Staff writer

A Lower House special committee will start intensive deliberations today on bills covering the revised Japan-U.S. defense cooperation guidelines, nearly a year after the bills were submitted to the Diet.

The nub of the Diet parley will be how the original bills are going to be amended through the deliberations and whether the amended bills will manage to clear the Lower House before Prime Minister Keizo Obuchi calls on U.S. President Bill Clinton in May.

With amendments deemed inevitable for the ruling Liberal Democratic Party, which even with its coalition ally, the Liberal Party, lacks a majority in the Upper House, the LDP has been engaged in behind-the-scenes negotiations with opposition parties, mainly New Komeito, to lay the groundwork for a consensus.

Sources say the LDP has so far agreed to two points:

1) to include a clause stating that “Japan’s support for U.S. forces will not exceed the purpose of the Japan-U.S. Security Treaty;”

2) to require Diet approval of cooperation with the U.S., including operations by the Self-Defense Forces, instead of just notifying the legislature after the fact, as proposed in the original bills.

Obuchi, however, flatly denied last week that the LDP is considering any amendments, apparently in a bid to dodge criticism from left-leaning opposition groups that the government must withdraw the bills should it admit any defects in them. “It is not a fact that the government is studying revisions to the bills,” Obuchi told a plenary session Friday in the Upper House, where the bills were officially introduced by the government for the first time.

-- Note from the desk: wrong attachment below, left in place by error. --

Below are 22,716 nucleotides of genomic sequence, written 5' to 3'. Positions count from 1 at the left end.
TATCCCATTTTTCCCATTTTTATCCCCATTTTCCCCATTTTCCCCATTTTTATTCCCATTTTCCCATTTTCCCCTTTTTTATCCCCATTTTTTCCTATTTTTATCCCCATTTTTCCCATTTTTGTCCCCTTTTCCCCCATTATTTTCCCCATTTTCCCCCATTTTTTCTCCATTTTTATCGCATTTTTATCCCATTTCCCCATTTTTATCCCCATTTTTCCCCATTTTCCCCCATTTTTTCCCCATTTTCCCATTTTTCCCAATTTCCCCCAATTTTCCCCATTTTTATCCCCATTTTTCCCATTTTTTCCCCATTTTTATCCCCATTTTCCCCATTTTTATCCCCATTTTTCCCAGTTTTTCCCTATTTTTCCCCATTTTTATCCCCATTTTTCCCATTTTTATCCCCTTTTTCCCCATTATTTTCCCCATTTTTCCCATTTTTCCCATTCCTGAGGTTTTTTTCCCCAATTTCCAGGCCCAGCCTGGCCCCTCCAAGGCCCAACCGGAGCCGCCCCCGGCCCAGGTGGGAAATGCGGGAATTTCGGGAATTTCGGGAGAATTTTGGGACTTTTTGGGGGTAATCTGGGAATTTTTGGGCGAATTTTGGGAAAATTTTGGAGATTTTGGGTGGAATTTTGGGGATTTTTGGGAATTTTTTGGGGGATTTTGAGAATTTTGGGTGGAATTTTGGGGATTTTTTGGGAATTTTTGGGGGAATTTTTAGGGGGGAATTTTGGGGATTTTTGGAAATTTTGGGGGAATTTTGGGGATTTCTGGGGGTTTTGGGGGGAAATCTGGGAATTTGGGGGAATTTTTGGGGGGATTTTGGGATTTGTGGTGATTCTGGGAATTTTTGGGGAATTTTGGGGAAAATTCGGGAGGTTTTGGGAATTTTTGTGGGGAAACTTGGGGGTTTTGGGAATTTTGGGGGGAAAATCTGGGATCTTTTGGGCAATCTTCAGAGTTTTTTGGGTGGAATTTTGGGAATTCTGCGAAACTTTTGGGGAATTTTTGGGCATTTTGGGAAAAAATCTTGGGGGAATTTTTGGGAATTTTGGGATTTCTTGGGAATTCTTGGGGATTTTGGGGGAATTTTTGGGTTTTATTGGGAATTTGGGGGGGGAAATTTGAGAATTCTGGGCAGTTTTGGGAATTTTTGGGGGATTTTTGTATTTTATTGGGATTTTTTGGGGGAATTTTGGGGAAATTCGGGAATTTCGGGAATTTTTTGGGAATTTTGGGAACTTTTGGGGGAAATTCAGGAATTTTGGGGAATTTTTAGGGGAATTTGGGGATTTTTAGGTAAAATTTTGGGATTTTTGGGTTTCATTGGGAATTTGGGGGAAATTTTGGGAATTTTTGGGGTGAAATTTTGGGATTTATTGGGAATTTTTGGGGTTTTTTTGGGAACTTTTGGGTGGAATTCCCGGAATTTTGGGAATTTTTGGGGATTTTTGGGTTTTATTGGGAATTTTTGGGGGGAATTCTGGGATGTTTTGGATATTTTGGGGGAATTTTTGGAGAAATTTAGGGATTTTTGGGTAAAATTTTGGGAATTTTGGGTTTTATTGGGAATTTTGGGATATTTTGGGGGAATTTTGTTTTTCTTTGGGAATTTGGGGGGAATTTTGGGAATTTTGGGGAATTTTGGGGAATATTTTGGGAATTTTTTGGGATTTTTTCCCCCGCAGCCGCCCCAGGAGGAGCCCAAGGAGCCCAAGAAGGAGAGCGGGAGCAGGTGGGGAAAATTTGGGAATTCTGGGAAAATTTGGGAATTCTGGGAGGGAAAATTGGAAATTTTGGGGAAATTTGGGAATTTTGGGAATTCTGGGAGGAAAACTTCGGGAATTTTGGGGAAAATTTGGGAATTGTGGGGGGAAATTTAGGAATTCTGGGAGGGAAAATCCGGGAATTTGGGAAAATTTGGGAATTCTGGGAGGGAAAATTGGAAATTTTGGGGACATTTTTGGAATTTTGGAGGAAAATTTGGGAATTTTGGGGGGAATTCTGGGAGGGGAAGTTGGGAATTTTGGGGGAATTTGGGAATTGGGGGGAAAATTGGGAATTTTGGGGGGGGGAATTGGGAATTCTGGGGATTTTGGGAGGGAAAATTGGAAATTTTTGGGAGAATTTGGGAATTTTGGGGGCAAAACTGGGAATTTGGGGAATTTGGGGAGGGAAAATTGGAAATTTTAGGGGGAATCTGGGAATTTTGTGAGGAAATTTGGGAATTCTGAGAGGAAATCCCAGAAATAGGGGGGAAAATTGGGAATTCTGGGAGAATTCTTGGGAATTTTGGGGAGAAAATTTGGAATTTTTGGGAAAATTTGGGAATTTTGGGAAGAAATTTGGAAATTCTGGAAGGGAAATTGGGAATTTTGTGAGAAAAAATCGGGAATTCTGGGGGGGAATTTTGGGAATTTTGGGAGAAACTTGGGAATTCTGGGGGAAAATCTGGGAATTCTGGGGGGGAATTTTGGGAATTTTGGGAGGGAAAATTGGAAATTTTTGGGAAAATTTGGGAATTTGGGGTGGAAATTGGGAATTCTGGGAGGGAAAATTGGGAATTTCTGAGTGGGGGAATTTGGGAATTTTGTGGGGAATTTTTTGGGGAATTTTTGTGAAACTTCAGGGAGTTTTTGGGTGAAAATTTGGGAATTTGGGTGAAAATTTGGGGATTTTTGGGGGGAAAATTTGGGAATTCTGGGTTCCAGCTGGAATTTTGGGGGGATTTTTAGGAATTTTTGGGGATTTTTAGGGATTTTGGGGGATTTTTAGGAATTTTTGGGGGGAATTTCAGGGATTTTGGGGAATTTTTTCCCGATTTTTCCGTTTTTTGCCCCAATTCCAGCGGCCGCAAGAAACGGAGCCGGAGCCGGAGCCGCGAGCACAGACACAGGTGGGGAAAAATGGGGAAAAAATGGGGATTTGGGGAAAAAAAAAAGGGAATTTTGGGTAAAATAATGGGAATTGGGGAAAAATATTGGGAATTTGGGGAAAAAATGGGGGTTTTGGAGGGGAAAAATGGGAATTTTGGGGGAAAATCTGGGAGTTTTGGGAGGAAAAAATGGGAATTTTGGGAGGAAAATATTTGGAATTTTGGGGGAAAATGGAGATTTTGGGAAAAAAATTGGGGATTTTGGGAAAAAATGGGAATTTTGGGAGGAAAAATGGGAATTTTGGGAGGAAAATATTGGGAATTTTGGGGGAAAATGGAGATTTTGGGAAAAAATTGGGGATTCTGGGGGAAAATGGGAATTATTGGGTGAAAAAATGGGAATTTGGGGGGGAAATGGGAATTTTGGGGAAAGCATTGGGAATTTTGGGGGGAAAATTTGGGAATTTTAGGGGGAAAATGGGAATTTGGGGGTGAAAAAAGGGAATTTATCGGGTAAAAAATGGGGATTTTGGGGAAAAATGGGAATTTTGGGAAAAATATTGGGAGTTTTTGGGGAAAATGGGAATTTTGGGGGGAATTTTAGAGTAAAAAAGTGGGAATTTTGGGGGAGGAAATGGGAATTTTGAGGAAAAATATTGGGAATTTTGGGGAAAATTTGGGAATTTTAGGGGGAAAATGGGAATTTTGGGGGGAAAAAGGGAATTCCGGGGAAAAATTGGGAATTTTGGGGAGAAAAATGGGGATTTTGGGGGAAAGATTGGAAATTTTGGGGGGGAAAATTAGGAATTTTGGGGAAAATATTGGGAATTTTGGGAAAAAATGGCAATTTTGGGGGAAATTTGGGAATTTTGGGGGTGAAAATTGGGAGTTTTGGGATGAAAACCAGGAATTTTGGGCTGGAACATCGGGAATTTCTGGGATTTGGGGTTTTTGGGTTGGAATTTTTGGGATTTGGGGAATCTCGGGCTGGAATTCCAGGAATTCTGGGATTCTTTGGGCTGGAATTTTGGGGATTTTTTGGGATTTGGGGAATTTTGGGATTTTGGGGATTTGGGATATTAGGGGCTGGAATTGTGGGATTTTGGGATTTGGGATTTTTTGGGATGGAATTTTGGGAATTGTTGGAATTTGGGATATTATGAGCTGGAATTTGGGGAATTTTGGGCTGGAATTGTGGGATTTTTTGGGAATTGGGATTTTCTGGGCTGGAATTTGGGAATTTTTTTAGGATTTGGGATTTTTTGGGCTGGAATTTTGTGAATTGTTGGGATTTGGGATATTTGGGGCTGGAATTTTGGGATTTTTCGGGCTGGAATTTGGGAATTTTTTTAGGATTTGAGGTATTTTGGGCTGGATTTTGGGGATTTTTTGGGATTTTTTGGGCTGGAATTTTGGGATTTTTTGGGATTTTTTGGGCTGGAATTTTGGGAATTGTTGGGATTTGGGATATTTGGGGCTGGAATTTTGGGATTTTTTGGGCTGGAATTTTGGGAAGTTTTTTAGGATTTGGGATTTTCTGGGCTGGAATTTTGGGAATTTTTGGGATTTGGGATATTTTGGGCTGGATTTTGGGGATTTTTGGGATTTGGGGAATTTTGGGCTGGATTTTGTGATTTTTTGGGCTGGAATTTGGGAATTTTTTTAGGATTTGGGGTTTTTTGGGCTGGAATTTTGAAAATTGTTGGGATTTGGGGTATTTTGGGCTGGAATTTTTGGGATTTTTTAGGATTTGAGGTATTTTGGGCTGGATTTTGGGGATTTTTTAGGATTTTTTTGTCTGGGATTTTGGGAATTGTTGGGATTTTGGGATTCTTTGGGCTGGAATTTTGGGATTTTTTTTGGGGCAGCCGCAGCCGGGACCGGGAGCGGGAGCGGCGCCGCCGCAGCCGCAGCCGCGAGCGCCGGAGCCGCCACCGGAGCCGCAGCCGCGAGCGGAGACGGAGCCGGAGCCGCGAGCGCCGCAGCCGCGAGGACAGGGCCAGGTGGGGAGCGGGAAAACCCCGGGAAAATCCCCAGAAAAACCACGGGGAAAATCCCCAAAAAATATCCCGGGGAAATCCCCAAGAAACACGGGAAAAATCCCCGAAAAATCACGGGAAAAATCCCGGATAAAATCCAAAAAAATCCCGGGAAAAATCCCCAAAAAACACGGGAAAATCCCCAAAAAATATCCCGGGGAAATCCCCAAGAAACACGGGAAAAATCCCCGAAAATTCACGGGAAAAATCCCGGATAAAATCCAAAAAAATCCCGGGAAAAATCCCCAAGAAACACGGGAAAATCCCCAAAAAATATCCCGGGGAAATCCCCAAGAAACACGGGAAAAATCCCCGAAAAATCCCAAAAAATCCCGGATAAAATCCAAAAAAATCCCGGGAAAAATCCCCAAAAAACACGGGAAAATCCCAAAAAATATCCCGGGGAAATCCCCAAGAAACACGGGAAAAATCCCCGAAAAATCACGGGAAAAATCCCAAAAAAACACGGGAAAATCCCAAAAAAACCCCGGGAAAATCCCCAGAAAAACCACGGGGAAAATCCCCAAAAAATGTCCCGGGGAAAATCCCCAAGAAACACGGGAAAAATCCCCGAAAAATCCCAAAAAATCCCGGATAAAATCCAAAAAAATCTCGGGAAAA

Under the new guidelines, which were agreed to in 1997 by Tokyo and Washington, the SDF as well as the Japanese public will be expected to provide logistic support for U.S. forces should an emergency threatening Japan’s peace and security occur in “areas surrounding Japan.”

While the government maintains that this concept is “not geographic, but situational,” such an explanation does not seem to have persuaded opposition parties and many citizens who fear the SDF’s activities may expand to follow those of U.S. forces.

The government also says logistic support by Japan does not constitute military action because it will be provided only in “rear areas,” or noncombat zones, and therefore does not violate the Constitution.

Even many in Nagata-cho, the political quarter, still find it hard to grasp the government’s explanation. “No matter how much one insists military action is not taking place in a certain area, if a missile falls there, the area is already a battle zone,” Eijiro Hata of the Democratic Party of Japan told the Friday session. “And it’s hard to understand why transporting soldiers, weapons and ammunition does not constitute military action,” he asserted.

In an emergency defined under the new guidelines, the SDF must also engage in search-and-rescue operations for possibly wounded soldiers from the U.S. and other nations as well as conduct ship inspections based on U.N. Security Council resolutions to enforce economic sanctions.

The Liberal Party is also cautious when it comes to security issues. The party insists that regardless of U.N. resolutions, the Constitution does not allow Japanese ships to fire warning shots — a right granted in U.N.-backed inspections.

New Komeito, a key player in the guidelines deliberations, is expected to refrain from expressing outright support of the bills until mid-April, when nationwide local elections are over.

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